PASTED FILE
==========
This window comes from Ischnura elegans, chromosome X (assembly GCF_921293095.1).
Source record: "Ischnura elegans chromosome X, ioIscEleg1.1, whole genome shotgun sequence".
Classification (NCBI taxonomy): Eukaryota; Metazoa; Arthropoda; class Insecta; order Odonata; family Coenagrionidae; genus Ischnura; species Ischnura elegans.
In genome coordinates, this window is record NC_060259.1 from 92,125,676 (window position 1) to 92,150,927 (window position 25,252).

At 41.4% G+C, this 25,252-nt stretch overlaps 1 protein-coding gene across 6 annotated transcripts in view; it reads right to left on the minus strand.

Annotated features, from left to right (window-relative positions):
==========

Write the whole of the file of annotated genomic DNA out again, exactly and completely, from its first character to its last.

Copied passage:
This window comes from Ischnura elegans, chromosome X (assembly GCF_921293095.1).
Source record: "Ischnura elegans chromosome X, ioIscEleg1.1, whole genome shotgun sequence".
Classification (NCBI taxonomy): Eukaryota; Metazoa; Arthropoda; class Insecta; order Odonata; family Coenagrionidae; genus Ischnura; species Ischnura elegans.
In genome coordinates, this window is record NC_060259.1 from 92,125,676 (window position 1) to 92,150,927 (window position 25,252).

At 41.4% G+C, this 25,252-nt stretch overlaps 1 protein-coding gene across 6 annotated transcripts in view; it reads right to left on the minus strand.

Annotated features, from left to right (window-relative positions):